Jim's predicament is that while, his identity and experience are American, the cultural tradition that satisfies his aesthetic yearnings is classical and European. His passion for American literature does not seem to go beyond a "Life of Jesse James," which, he says, "I remember as one of the most satisfactory books l have ever read" (4). As for America, its "[places and people] were all I had for an answer to the new appeal" (262) of the classics. Thus, Jim finds himself with culture on one side and experience on the other. He cannot give himself to culture because it is too removed from his experience; yet his experience, though rich in the past, is spiritually limited in the present, dominated by a national and personal identity that confines him to material fulfillment. Declining, perhaps rejecting, Emerson's appeal for a pure American culture, Jim turns from scholarship to the railroad as an answer to his national obsession.
The conflict between providential and
redemptive, history is resolved, aesthetically at least, in the most memorable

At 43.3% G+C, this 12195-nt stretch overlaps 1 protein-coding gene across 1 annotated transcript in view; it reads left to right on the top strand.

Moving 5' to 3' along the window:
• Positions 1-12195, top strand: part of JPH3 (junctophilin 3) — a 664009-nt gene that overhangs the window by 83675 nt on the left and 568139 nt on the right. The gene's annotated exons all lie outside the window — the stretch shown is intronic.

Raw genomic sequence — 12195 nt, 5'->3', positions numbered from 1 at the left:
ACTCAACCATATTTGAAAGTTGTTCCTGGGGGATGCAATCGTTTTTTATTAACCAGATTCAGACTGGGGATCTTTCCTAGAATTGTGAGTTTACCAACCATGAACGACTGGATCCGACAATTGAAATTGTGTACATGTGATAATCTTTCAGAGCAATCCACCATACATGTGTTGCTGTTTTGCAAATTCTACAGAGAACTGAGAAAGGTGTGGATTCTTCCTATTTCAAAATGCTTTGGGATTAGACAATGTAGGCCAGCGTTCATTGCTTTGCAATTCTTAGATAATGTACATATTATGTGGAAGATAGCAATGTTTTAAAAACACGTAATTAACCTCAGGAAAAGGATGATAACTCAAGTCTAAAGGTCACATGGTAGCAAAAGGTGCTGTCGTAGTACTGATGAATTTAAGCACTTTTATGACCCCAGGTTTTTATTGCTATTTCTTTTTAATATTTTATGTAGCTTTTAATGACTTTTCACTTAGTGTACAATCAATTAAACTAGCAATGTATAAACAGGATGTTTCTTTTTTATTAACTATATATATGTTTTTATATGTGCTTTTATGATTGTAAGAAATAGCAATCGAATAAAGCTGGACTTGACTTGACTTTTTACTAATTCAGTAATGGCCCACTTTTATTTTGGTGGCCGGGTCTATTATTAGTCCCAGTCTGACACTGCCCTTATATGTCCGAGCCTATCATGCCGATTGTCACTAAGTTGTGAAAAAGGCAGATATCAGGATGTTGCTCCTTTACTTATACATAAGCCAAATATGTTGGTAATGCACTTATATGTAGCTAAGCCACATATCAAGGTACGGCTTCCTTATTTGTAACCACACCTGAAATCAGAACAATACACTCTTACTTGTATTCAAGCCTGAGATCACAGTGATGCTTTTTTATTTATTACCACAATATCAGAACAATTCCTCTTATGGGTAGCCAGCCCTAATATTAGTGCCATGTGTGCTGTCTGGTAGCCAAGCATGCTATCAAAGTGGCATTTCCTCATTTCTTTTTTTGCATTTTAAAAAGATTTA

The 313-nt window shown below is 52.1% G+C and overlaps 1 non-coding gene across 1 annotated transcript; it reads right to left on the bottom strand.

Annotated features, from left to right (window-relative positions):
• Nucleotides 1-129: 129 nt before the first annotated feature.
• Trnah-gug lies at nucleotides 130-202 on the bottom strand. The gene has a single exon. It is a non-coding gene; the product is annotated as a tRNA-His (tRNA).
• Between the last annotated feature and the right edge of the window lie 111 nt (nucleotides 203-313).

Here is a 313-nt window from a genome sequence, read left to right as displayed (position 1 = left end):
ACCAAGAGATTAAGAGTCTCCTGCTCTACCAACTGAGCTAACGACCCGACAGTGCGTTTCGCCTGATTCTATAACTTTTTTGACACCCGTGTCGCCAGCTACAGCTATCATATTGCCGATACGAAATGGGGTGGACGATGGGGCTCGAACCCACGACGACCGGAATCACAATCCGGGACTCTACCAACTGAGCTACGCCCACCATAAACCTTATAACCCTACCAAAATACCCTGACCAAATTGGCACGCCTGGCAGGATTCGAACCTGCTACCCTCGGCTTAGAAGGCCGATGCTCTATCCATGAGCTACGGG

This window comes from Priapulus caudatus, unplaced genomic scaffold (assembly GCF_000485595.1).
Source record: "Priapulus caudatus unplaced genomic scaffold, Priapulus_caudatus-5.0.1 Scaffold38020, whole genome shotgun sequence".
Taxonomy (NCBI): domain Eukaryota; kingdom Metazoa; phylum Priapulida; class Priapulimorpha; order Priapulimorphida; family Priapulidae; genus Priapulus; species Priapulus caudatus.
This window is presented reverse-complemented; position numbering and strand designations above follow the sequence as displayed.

scene in My
Antonia: Jim's prairie picnic with the hired girls before
he leaves for college. The girls are discussing the hardships of life in
the New World when Antonia asks Jim to tell the story of how the Spanish
first came to Nebraska. Jim tells them what he can about Coronado's search
for the Seven Golden Cities:
but had given up his quest and turned back somewhere in Kansas. But
Charley Harling and I had a strong befief that he had been along this very
river. A farmer in the county north of ours, when he was breaking sod,
had turned up a metal stirrup of fine workmanship, and a sword with a
Spanish inscription on the blade.... Fatber Kelly, the priest, had found
the name of the Spanish maker on the sword and an abbreviation that stood
for the city of Cordova. (243-44)